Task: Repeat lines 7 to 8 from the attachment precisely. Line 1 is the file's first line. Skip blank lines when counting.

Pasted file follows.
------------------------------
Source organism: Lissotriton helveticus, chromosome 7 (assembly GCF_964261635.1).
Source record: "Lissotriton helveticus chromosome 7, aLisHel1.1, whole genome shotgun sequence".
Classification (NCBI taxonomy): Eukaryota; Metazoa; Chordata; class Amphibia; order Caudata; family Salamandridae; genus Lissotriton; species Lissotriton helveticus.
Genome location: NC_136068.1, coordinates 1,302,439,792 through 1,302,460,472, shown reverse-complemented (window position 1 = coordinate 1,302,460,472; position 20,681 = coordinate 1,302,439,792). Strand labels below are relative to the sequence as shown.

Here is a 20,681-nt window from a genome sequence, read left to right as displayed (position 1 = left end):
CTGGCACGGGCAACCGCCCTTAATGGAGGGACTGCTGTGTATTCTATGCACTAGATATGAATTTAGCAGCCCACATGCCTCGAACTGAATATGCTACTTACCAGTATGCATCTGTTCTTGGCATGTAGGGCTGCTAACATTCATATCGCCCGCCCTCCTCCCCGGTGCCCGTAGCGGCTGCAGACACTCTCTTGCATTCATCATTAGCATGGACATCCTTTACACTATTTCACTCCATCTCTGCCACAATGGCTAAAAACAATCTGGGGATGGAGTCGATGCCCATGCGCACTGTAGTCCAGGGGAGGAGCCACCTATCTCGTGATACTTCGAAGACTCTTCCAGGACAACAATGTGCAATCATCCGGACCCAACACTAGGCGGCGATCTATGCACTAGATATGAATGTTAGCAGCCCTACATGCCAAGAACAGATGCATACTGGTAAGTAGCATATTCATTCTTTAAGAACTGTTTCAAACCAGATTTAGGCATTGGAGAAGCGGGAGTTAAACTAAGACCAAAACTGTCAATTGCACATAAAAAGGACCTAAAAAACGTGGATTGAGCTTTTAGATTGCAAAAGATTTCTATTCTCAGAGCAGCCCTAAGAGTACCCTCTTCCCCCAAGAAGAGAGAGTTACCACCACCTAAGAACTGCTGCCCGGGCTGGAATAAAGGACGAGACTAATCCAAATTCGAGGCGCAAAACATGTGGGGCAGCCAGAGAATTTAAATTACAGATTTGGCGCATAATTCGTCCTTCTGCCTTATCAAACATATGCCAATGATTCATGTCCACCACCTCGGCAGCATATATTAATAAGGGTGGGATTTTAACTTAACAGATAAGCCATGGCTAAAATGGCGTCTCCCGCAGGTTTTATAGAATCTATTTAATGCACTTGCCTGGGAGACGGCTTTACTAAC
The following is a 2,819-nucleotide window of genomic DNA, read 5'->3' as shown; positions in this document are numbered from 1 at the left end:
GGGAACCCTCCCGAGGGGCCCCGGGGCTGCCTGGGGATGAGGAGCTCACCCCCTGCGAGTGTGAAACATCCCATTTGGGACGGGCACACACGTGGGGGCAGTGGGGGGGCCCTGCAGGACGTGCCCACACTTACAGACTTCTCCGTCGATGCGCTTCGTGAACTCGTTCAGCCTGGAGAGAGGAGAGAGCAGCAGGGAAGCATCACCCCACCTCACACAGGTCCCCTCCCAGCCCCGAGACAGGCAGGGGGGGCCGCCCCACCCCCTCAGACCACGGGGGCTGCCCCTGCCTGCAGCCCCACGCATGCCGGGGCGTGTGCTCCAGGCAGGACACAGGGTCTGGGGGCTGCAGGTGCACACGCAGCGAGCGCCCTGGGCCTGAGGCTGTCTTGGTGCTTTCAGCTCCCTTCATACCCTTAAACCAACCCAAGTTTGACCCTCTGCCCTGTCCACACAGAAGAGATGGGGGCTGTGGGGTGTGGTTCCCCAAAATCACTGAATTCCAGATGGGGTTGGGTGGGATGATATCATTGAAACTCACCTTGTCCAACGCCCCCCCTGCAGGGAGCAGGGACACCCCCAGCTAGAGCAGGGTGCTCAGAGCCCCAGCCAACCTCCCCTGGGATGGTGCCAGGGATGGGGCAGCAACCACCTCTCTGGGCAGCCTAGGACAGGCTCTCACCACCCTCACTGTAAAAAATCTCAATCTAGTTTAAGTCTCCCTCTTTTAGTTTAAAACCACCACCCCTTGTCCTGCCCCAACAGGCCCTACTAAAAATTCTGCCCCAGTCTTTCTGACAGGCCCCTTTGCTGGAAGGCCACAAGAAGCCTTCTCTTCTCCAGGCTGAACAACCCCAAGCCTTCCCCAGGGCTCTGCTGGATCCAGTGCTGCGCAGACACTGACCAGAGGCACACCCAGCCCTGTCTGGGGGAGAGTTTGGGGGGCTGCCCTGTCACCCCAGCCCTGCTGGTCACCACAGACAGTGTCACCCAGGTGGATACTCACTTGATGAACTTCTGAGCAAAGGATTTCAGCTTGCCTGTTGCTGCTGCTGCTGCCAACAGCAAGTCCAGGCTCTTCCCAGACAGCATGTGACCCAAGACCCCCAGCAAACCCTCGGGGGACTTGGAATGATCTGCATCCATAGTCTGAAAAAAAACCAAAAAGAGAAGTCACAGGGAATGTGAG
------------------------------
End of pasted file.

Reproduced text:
The following is a 2,819-nucleotide window of genomic DNA, read 5'->3' as shown; positions in this document are numbered from 1 at the left end:
GGGAACCCTCCCGAGGGGCCCCGGGGCTGCCTGGGGATGAGGAGCTCACCCCCTGCGAGTGTGAAACATCCCATTTGGGACGGGCACACACGTGGGGGCAGTGGGGGGGCCCTGCAGGACGTGCCCACACTTACAGACTTCTCCGTCGATGCGCTTCGTGAACTCGTTCAGCCTGGAGAGAGGAGAGAGCAGCAGGGAAGCATCACCCCACCTCACACAGGTCCCCTCCCAGCCCCGAGACAGGCAGGGGGGGCCGCCCCACCCCCTCAGACCACGGGGGCTGCCCCTGCCTGCAGCCCCACGCATGCCGGGGCGTGTGCTCCAGGCAGGACACAGGGTCTGGGGGCTGCAGGTGCACACGCAGCGAGCGCCCTGGGCCTGAGGCTGTCTTGGTGCTTTCAGCTCCCTTCATACCCTTAAACCAACCCAAGTTTGACCCTCTGCCCTGTCCACACAGAAGAGATGGGGGCTGTGGGGTGTGGTTCCCCAAAATCACTGAATTCCAGATGGGGTTGGGTGGGATGATATCATTGAAACTCACCTTGTCCAACGCCCCCCCTGCAGGGAGCAGGGACACCCCCAGCTAGAGCAGGGTGCTCAGAGCCCCAGCCAACCTCCCCTGGGATGGTGCCAGGGATGGGGCAGCAACCACCTCTCTGGGCAGCCTAGGACAGGCTCTCACCACCCTCACTGTAAAAAATCTCAATCTAGTTTAAGTCTCCCTCTTTTAGTTTAAAACCACCACCCCTTGTCCTGCCCCAACAGGCCCTACTAAAAATTCTGCCCCAGTCTTTCTGACAGGCCCCTTTGCTGGAAGGCCACAAGAAGCCTTCTCTTCTCCAGGCTGAACAACCCCAAGCCTTCCCCAGGGCTCTGCTGGATCCAGTGCTGCGCAGACACTGACCAGAGGCACACCCAGCCCTGTCTGGGGGAGAGTTTGGGGGGCTGCCCTGTCACCCCAGCCCTGCTGGTCACCACAGACAGTGTCACCCAGGTGGATACTCACTTGATGAACTTCTGAGCAAAGGATTTCAGCTTGCCTGTTGCTGCTGCTGCTGCCAACAGCAAGTCCAGGCTCTTCCCAGACAGCATGTGACCCAAGACCCCCAGCAAACCCTCGGGGGACTTGGAATGATCTGCATCCATAGTCTGAAAAAAAACCAAAAAGAGAAGTCACAGGGAATGTGAG